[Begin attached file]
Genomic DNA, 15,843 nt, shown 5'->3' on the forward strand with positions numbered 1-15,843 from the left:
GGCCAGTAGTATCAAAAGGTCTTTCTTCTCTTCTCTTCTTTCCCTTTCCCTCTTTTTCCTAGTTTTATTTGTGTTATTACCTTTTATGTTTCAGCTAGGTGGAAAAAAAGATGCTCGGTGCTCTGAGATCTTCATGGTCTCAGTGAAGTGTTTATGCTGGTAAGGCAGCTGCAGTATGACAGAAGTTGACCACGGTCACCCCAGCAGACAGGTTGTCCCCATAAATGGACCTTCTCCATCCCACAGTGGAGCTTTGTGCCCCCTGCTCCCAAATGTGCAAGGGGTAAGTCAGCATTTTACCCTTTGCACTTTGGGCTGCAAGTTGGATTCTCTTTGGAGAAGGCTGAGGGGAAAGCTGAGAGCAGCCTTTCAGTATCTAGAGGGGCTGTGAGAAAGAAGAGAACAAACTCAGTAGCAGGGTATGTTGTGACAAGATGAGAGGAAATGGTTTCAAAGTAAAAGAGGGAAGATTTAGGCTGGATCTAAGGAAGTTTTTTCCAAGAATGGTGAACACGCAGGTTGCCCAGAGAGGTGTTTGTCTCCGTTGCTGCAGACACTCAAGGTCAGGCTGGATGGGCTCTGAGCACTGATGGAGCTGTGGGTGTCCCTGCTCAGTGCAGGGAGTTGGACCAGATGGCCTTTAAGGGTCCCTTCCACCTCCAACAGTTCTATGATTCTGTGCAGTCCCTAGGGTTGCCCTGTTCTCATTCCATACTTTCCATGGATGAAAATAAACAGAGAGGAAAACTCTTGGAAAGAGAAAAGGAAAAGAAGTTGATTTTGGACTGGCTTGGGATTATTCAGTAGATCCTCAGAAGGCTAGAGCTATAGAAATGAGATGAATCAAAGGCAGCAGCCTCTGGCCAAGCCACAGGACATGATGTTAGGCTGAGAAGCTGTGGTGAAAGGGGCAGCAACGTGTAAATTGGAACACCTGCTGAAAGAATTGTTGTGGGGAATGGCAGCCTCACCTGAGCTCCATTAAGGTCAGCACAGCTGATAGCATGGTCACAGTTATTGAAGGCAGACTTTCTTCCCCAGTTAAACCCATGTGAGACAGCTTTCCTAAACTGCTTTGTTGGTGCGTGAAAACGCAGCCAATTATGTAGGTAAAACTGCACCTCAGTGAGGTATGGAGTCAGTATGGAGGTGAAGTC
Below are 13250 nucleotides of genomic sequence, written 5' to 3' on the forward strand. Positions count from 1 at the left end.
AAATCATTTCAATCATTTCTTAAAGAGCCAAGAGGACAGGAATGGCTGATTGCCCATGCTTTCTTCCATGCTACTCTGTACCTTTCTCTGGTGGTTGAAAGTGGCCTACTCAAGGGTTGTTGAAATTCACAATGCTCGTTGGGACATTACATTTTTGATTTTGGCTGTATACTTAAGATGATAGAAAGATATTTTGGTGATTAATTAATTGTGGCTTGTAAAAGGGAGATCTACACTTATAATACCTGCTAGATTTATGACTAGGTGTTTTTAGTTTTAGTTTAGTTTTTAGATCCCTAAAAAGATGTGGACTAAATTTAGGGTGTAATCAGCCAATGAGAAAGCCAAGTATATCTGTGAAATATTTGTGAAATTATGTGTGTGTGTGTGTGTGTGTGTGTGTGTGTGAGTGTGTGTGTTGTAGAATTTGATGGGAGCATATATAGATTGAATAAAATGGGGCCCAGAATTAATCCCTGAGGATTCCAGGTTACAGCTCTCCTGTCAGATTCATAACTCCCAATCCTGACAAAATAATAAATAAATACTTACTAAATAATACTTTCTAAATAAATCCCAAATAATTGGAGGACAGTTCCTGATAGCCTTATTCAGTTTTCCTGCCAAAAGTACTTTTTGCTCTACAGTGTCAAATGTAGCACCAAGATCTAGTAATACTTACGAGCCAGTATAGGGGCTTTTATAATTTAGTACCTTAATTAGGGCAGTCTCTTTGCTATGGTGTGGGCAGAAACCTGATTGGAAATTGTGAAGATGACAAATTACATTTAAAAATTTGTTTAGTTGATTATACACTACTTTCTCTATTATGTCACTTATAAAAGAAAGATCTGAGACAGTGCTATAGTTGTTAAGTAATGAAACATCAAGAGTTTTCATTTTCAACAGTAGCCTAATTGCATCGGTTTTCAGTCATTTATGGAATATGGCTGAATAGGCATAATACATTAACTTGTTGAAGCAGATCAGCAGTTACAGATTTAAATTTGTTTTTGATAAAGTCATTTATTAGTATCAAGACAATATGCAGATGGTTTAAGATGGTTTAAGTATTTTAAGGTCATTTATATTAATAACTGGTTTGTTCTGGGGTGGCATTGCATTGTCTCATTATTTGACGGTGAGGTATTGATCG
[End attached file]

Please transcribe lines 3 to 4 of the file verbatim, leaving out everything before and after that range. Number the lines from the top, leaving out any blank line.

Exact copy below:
Below are 13250 nucleotides of genomic sequence, written 5' to 3' on the forward strand. Positions count from 1 at the left end.
AAATCATTTCAATCATTTCTTAAAGAGCCAAGAGGACAGGAATGGCTGATTGCCCATGCTTTCTTCCATGCTACTCTGTACCTTTCTCTGGTGGTTGAAAGTGGCCTACTCAAGGGTTGTTGAAATTCACAATGCTCGTTGGGACATTACATTTTTGATTTTGGCTGTATACTTAAGATGATAGAAAGATATTTTGGTGATTAATTAATTGTGGCTTGTAAAAGGGAGATCTACACTTATAATACCTGCTAGATTTATGACTAGGTGTTTTTAGTTTTAGTTTAGTTTTTAGATCCCTAAAAAGATGTGGACTAAATTTAGGGTGTAATCAGCCAATGAGAAAGCCAAGTATATCTGTGAAATATTTGTGAAATTATGTGTGTGTGTGTGTGTGTGTGTGTGTGTGTGAGTGTGTGTGTTGTAGAATTTGATGGGAGCATATATAGATTGAATAAAATGGGGCCCAGAATTAATCCCTGAGGATTCCAGGTTACAGCTCTCCTGTCAGATTCATAACTCCCAATCCTGACAAAATAATAAATAAATACTTACTAAATAATACTTTCTAAATAAATCCCAAATAATTGGAGGACAGTTCCTGATAGCCTTATTCAGTTTTCCTGCCAAAAGTACTTTTTGCTCTACAGTGTCAAATGTAGCACCAAGATCTAGTAATACTTACGAGCCAGTATAGGGGCTTTTATAATTTAGTACCTTAATTAGGGCAGTCTCTTTGCTATGGTGTGGGCAGAAACCTGATTGGAAATTGTGAAGATGACAAATTACATTTAAAAATTTGTTTAGTTGATTATACACTACTTTCTCTATTATGTCACTTATAAAAGAAAGATCTGAGACAGTGCTATAGTTGTTAAGTAATGAAACATCAAGAGTTTTCATTTTCAACAGTAGCCTAATTGCATCGGTTTTCAGTCATTTATGGAATATGGCTGAATAGGCATAATACATTAACTTGTTGAAGCAGATCAGCAGTTACAGATTTAAATTTGTTTTTGATAAAGTCATTTATTAGTATCAAGACAATATGCAGATGGTTTAAGATGGTTTAAGTATTTTAAGGTCATTTATATTAATAACTGGTTTGTTCTGGGGTGGCATTGCATTGTCTCATTATTTGACGGTGAGGTATTGATCG